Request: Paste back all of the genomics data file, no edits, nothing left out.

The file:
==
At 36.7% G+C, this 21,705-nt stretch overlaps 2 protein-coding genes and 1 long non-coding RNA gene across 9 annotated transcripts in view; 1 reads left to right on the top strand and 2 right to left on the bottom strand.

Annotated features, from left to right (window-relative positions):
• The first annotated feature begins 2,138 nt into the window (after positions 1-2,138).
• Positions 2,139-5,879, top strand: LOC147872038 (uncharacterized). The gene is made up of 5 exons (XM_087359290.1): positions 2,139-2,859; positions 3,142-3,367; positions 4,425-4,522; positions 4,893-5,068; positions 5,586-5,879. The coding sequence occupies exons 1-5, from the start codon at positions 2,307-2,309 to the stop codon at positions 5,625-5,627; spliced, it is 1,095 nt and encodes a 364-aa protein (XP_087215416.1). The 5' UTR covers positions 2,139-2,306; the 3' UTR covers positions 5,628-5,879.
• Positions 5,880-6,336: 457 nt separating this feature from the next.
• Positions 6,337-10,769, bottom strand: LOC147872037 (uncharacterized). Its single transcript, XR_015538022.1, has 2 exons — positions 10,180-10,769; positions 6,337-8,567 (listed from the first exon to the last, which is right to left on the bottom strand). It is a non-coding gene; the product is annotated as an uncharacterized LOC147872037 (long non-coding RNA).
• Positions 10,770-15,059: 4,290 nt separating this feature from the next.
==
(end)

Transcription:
At 36.7% G+C, this 21,705-nt stretch overlaps 2 protein-coding genes and 1 long non-coding RNA gene across 9 annotated transcripts in view; 1 reads left to right on the top strand and 2 right to left on the bottom strand.

Annotated features, from left to right (window-relative positions):
• The first annotated feature begins 2,138 nt into the window (after positions 1-2,138).
• Positions 2,139-5,879, top strand: LOC147872038 (uncharacterized). The gene is made up of 5 exons (XM_087359290.1): positions 2,139-2,859; positions 3,142-3,367; positions 4,425-4,522; positions 4,893-5,068; positions 5,586-5,879. The coding sequence occupies exons 1-5, from the start codon at positions 2,307-2,309 to the stop codon at positions 5,625-5,627; spliced, it is 1,095 nt and encodes a 364-aa protein (XP_087215416.1). The 5' UTR covers positions 2,139-2,306; the 3' UTR covers positions 5,628-5,879.
• Positions 5,880-6,336: 457 nt separating this feature from the next.
• Positions 6,337-10,769, bottom strand: LOC147872037 (uncharacterized). Its single transcript, XR_015538022.1, has 2 exons — positions 10,180-10,769; positions 6,337-8,567 (listed from the first exon to the last, which is right to left on the bottom strand). It is a non-coding gene; the product is annotated as an uncharacterized LOC147872037 (long non-coding RNA).
• Positions 10,770-15,059: 4,290 nt separating this feature from the next.